DA: Chesterton should be taught in our Catholic schools. The problem is that he is bigger than any of our narrow disciplines; he keeps spilling over into the department next door. It’s our compartmentalized way of thinking —and of teaching — that has kept Chesterton out of the classroom.

DC: Chesterton’s cause of canonization was recently stalled. Do you think there were just reasons to do so? Why should he still be canonized?

DA: It was a great disappointment that the Bishop of Northampton said he would not proceed with the cause, but what was really disappointing were his stated reasons. We had previously and thoroughly addressed these before — but we will continue to.

We think Chesterton should be numbered among the saints for many reasons. First of all, there is a worldwide devotion to him. Secondly, he has brought hundreds if not thousands of people into the Catholic Church. I’m one of them. Thirdly, he demonstrated heroic virtue in his lifetime. And here’s a fourth reason: we need more lay saints, more models of lay spirituality, and examples of Catholic joy.

DC: Is there anything else you would like to add regarding your talk or Chesterton in general?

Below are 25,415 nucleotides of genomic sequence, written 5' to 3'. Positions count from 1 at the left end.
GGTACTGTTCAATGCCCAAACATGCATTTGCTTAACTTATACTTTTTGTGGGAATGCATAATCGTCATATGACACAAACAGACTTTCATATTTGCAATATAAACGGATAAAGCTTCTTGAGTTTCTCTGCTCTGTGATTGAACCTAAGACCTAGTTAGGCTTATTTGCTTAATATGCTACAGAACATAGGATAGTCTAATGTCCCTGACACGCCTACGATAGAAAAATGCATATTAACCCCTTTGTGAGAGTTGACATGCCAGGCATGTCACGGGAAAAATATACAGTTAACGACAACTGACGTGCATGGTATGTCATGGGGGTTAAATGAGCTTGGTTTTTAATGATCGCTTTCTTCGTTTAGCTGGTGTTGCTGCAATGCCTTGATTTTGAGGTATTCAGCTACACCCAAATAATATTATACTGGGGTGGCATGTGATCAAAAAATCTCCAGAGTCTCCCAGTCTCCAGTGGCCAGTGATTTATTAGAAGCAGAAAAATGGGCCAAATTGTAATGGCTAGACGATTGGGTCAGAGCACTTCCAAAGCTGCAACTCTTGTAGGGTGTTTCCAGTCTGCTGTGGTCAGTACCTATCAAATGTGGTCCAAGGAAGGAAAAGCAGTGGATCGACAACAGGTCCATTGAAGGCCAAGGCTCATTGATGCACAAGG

DA: Read Chesterton. Pray for his intercession. Come to the talk!

Saint John Paul II Lecture Series
“Unlearning Our History Lessons: Chesterton on History”
Dr. Dale Ahlquist
Refectory at St. John Vianney Seminary
Oct. 22, 7 p.m.
RSVP at archden.org/lecture.

COMING UP: What is your question about G.K. Chesterton?

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Dale Ahlquist is the President of the American Chesterton Society. The G.K. Chesterton Conference will be at the University of Colorado-Colorado Springs, July 27-29. For more information: https://www.chesterton.org/36th-annual-chesterton-conference

Here are three questions:

1. Why was G.K. Chesterton once so popular?
2. Why did he stop being popular?
3. Why is becoming popular again?

Now the answers:

1. Gilbert Keith Chesterton (1874-1936) was a prolific English author of books, poems, plays, and essays, who wrote about everything and did so with great wit and verve and insight. People bought newspapers just to read his columns and bought radios just to hear his voice. Immensely quotable (“To have a right to do a thing is not at all the same as to be right in doing it.”) and immensely immense (300 pounds), he stirred the literary world with his paradoxes (“A thing worth doing is worth doing badly.”) and his puns (“The world will never starve for want of wonders, but only for want of wonder.”) and both (“Angels fly because they take themselves lightly.”). Even though he was not a Catholic, he created a beloved character in detective fiction who happened to be a Catholic priest: Father Brown. He wrote one of the last great epic poems in the English language: The Ballad of the White Horse. He debated some of the leading intellectuals of his day: George Bernard Shaw, Bertrand Russell, and Clarence Darrow. He conducted two extended speaking tours of the U.S., and every one of his lectures was front page news and was sold out. And he had the same success in Spain, Italy, Ireland, the Netherlands, Poland, and the Holy Land.